Magazine article Workforce Management

Screener Sees Drop in Positive Tests; Presence of Meth Falls

Magazine article Workforce Management

Screener Sees Drop in Positive Tests; Presence of Meth Falls

Article excerpt


Recent data show that fewer employers are testing positive for drugs, but last month s admission by the mayor of Bridgeport, Connecticut, that he used cocaine and drank heavily was a reminder that, in his words, "even people in my position can become victims of drugs and alcohol."

John Fabrizi confessed only after he was cited in court documents related to an ongoing drug investigation by federal prosecutors. The acknowledgement of his cocaine use came a day alter Quest Diagnostics released its Drug Testing Index, compiled from 73 million workplace drug tests taken throughout the country in 2005.

Highlighted in the biannual index is a drop in the percentage of people who tested positive for amphetamine.

Amphetamine use includes methamphetamine, or meth, a drug that can be prescribed but is more often homebrewed by drug labs with over-the-counter ingredients such as ephedrine and pseudoephedrine and then sold illicitly.

Like cocaine, it is a stimulant that can also help people focus and be more productive. However, it is so powerful that users need only take it once a day, making its use easier to conceal in the workplace, says Carol Falkowski, director of research communications for the Hazelden Foundation, which provides addiction treatment and research. The foundation calls moth addiction the nation's most serious drug problem.

"What makes methamphetamine different is that here is a drug that appeals to people who want to plug in and achieve more, as opposed to people who want to drop out," Falkowski says. "Meth addiction and meth abuse can occur to someone who lives in a $20,000 trailer home and a person who lives in S2 million executive's home."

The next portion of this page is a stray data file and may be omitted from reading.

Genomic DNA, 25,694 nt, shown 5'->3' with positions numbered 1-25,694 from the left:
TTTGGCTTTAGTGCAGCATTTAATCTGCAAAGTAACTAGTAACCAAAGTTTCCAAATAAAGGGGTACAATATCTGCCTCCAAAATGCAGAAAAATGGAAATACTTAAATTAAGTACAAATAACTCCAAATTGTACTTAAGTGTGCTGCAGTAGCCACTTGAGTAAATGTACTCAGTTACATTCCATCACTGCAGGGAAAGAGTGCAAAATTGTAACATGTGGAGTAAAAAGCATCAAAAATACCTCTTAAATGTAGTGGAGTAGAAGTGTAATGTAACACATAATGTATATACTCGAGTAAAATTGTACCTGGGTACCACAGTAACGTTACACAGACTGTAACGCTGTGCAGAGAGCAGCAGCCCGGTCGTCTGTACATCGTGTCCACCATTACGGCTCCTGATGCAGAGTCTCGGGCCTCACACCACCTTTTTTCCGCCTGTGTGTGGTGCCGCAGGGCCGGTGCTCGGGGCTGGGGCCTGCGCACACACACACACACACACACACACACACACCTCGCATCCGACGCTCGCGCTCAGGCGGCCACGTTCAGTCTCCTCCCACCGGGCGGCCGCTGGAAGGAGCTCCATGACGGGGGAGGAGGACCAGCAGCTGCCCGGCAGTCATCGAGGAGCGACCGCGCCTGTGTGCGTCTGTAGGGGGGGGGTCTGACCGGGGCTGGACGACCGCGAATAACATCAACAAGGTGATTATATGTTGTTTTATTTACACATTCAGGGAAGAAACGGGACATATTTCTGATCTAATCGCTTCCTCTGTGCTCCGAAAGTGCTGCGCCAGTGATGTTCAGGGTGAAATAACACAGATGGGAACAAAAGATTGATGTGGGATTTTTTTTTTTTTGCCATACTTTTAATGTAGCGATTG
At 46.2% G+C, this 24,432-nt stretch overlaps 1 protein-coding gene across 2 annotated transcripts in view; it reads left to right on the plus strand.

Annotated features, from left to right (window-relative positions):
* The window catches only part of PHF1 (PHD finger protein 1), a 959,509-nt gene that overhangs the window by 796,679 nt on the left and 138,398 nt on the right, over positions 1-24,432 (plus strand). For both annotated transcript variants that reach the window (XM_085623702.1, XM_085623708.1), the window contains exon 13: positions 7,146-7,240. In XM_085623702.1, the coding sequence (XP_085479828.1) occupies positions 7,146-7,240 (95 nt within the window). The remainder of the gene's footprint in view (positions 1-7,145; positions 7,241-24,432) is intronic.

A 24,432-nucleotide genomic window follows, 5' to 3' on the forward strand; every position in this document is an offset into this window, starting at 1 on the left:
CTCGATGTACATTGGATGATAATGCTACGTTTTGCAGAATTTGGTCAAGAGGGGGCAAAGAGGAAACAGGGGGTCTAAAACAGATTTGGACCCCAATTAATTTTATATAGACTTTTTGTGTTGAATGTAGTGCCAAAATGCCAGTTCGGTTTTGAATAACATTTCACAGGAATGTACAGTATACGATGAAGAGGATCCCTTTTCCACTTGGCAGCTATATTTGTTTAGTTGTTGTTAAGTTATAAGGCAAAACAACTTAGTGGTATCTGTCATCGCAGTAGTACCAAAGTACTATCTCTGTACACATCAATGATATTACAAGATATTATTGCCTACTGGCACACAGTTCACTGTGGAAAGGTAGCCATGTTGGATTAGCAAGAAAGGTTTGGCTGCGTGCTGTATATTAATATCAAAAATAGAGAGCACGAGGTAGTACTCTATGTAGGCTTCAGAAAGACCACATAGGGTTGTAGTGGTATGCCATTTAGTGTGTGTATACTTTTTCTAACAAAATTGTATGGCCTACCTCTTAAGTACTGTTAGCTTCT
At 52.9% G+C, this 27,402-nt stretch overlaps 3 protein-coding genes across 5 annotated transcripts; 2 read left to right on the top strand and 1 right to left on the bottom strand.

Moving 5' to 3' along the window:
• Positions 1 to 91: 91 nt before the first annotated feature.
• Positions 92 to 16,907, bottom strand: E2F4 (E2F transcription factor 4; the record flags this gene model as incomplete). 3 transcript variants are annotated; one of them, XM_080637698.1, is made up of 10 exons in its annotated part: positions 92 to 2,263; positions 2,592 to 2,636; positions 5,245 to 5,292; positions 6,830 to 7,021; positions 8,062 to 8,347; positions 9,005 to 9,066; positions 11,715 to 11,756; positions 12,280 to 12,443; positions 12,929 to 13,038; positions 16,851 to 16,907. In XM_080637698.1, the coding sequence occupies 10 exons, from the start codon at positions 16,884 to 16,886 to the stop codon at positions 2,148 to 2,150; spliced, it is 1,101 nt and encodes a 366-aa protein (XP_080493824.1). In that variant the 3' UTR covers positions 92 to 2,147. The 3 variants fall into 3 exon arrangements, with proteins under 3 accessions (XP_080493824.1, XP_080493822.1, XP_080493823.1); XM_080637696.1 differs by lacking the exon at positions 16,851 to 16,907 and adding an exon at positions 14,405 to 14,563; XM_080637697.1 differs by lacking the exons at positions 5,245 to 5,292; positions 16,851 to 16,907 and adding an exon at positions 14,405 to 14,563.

The percentage of those who tested positive for amphetamine use dropped to 0.43 percent of all drug tests administered in the first five months of 2006, down from 0.48 percent in 2005 and 0.52 percent in 2004.

"Increases we've seen among those groups over the course of the last throe and a half years were, to a large extent, reversed with what we are reporting in this report," says Barry Sample, director of science and technology for Quest Diagnostics' employer solutions division, though he could not say what determined those predilections.

Western states had higher concentrations of workers who tested positive for moth. A map outlining met h use depicts a large concentration of users running nearly contiguously from Arizona to Los Angeles, and then north through California's Central Valley into Sacramento, into northern Nevada and southern Idaho.

The Bush administration attributed the drop in the number of workers who tested positive for methamphetamine use to a decrease in the availability of the drug. …

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